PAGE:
The Federal Government on Tuesday said up to 70 percent equity stake in 11 power companies will be privatized. This is in a bid to potentially revive investor interest in the unbundled companies within the Power Holding Company of Nigeria, PHCN.
The shareholding structure for the 11 distribution companies created from the unbundled PHCN has been unveiled by the Bureau of Public Enterprises, BPE.
At a Power Sector Workshop in Abuja yesterday, the acting director of electric power at BPE, Ibrahim Babagana, said 70 percent of each distribution company would be sold to core investors and the net proceeds transferred to the federation account for distribution to all tiers of government.
From the remaining 30 percent, 10 percent shall be offered equally among all states within the jurisdiction of each distribution company.
Babagana informed that two percent of the remaining 20 percent will be reserved for workers and the balance of 18 percent will be sold to the general public through initial public offering, IPO, when the companies start performing well.
The privatization also includes all National Independent Power Projects, NIPPs, currently under construction across the country, which will take effect after completion by the end of 2012.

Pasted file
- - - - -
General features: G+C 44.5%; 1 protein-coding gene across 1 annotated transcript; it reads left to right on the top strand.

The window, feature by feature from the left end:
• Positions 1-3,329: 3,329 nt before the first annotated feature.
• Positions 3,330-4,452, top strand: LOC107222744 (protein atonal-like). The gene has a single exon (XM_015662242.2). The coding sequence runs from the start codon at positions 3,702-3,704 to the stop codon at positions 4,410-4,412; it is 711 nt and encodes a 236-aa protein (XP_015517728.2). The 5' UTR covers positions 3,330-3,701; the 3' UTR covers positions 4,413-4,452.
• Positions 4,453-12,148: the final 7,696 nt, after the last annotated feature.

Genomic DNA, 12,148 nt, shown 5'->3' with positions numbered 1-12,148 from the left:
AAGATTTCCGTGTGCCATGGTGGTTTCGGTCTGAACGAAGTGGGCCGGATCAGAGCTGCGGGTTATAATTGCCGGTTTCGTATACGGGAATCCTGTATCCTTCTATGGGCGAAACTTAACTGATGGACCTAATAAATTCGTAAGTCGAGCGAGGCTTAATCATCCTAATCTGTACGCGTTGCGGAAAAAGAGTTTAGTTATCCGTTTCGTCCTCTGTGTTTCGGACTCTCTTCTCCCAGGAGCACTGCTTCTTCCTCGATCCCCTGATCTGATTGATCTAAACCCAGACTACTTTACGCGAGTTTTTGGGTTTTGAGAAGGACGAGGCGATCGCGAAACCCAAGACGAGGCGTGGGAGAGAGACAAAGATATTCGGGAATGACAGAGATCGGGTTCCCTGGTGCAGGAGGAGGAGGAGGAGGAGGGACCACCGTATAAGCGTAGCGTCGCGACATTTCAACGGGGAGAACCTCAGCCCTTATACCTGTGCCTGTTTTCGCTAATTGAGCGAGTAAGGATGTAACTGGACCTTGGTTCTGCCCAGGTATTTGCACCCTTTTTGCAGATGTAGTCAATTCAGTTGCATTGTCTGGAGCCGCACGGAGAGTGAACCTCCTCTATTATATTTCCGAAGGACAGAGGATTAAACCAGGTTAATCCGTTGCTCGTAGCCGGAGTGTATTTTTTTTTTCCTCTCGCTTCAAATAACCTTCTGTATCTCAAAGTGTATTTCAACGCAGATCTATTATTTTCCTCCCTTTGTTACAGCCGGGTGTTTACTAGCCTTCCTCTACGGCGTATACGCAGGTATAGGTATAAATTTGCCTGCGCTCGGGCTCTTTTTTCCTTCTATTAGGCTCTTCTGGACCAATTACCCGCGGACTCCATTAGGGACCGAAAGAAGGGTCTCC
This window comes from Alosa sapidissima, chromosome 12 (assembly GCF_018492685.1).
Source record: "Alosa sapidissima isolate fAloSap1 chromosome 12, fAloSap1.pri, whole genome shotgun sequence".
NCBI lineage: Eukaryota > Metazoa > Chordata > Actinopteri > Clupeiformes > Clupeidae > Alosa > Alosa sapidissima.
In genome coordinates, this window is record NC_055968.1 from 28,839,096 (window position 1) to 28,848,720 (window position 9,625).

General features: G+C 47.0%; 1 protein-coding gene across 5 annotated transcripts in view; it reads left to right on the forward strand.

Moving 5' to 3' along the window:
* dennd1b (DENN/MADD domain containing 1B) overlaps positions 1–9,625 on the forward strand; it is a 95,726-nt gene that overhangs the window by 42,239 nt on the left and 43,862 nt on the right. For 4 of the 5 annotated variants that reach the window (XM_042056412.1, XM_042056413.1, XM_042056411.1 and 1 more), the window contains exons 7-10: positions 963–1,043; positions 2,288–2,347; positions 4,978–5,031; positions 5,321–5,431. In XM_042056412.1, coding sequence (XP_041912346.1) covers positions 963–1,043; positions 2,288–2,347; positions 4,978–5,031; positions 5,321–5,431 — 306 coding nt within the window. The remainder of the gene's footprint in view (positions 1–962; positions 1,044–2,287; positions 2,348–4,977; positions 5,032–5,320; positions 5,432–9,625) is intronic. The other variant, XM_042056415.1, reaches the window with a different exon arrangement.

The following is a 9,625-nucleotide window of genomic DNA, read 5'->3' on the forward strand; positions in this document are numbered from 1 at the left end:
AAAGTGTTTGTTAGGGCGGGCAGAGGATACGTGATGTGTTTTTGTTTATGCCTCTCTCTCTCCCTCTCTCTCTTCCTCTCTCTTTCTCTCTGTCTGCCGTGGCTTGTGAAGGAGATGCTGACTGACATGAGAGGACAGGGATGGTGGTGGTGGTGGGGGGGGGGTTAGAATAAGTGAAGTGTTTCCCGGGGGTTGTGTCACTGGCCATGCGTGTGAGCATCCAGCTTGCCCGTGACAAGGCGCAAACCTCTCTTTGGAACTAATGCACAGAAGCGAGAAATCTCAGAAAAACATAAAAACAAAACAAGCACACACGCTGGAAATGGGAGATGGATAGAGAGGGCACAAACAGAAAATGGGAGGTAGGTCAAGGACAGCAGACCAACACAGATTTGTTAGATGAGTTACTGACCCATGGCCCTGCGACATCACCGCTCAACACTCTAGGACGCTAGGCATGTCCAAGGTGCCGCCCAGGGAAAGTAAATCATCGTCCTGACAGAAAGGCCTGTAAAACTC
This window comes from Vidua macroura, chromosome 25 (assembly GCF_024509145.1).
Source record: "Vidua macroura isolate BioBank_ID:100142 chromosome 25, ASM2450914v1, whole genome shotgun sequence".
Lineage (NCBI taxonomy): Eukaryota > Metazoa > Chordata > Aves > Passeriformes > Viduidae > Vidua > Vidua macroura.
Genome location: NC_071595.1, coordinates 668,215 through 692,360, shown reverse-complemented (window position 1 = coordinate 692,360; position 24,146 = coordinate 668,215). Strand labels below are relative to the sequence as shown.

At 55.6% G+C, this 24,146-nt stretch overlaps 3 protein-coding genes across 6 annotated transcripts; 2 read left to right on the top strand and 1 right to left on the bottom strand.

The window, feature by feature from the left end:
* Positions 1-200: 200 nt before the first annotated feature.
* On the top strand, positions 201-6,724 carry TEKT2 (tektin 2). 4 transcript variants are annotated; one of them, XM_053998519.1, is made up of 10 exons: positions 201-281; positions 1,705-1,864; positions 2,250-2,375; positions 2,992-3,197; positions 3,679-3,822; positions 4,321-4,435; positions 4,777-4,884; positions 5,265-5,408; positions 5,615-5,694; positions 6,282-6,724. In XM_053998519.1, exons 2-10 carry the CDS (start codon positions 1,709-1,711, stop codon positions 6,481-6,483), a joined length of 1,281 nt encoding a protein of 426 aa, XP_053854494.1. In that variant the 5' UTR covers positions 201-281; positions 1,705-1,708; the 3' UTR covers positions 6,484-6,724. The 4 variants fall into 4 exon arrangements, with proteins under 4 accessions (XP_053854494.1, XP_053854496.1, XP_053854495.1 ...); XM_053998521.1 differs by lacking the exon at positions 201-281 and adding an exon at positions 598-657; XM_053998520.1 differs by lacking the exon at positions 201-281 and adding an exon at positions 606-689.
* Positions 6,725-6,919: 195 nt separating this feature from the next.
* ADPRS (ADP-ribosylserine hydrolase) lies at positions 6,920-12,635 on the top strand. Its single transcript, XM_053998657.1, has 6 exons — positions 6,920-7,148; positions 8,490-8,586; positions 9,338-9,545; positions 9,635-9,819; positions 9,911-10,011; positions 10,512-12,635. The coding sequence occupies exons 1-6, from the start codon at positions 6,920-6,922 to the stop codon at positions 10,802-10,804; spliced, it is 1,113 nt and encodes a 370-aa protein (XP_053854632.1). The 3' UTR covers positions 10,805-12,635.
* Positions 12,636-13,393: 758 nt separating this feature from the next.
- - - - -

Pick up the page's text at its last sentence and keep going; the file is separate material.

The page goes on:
The NIPPs are Ihovbor Power Station, Benin, Edo State with the capacity of 4 x 125 megawatts (MW); Calabar Power Station, Cross River State with the capacity of 5 x 125MW; Egbema Power Station, Imo State with the capacity of 3 x 125MW; Gbarain Power Station, Yenagoa, Bayelsa State with the capacity of 2 x 125MW, and Sapele Power Station, Delta State with the capacity of 4 x 125MW. Others are Olorunsogo, Geregu, Alaoji, Omoku and Omotosho.
Barth Nnaji, minister of power, revealed this at sideline of the ongoing United Nations General Assembly in New York, United States.
He noted that by privatizing the projects, government would minimize corruption in the system and avoid decay that presently characterized the power situation in the country.
Consequently, the minister vowed to root out corruption in the power sector using all available means to achieve his aims.
According to him, “I want to wipe out corruption in the power sector. The corruption is at two levels: the level of government and workers. The main reason why people are fighting me is because they know that I want to stop corruption in the power sector and not because they don’t like my face. Corruption is the root of why we are not making progress in the power sector and I am determined to root it out. Government will play its total role to make sure that power is available to Nigerians.”
Nnaji, who expressed optimism in the leadership of President Goodluck Jonathan’s government in delivering power to Nigerian people at the end of 2015, noted that nothing was going to truncate the power road map unfolded by the president in 2010.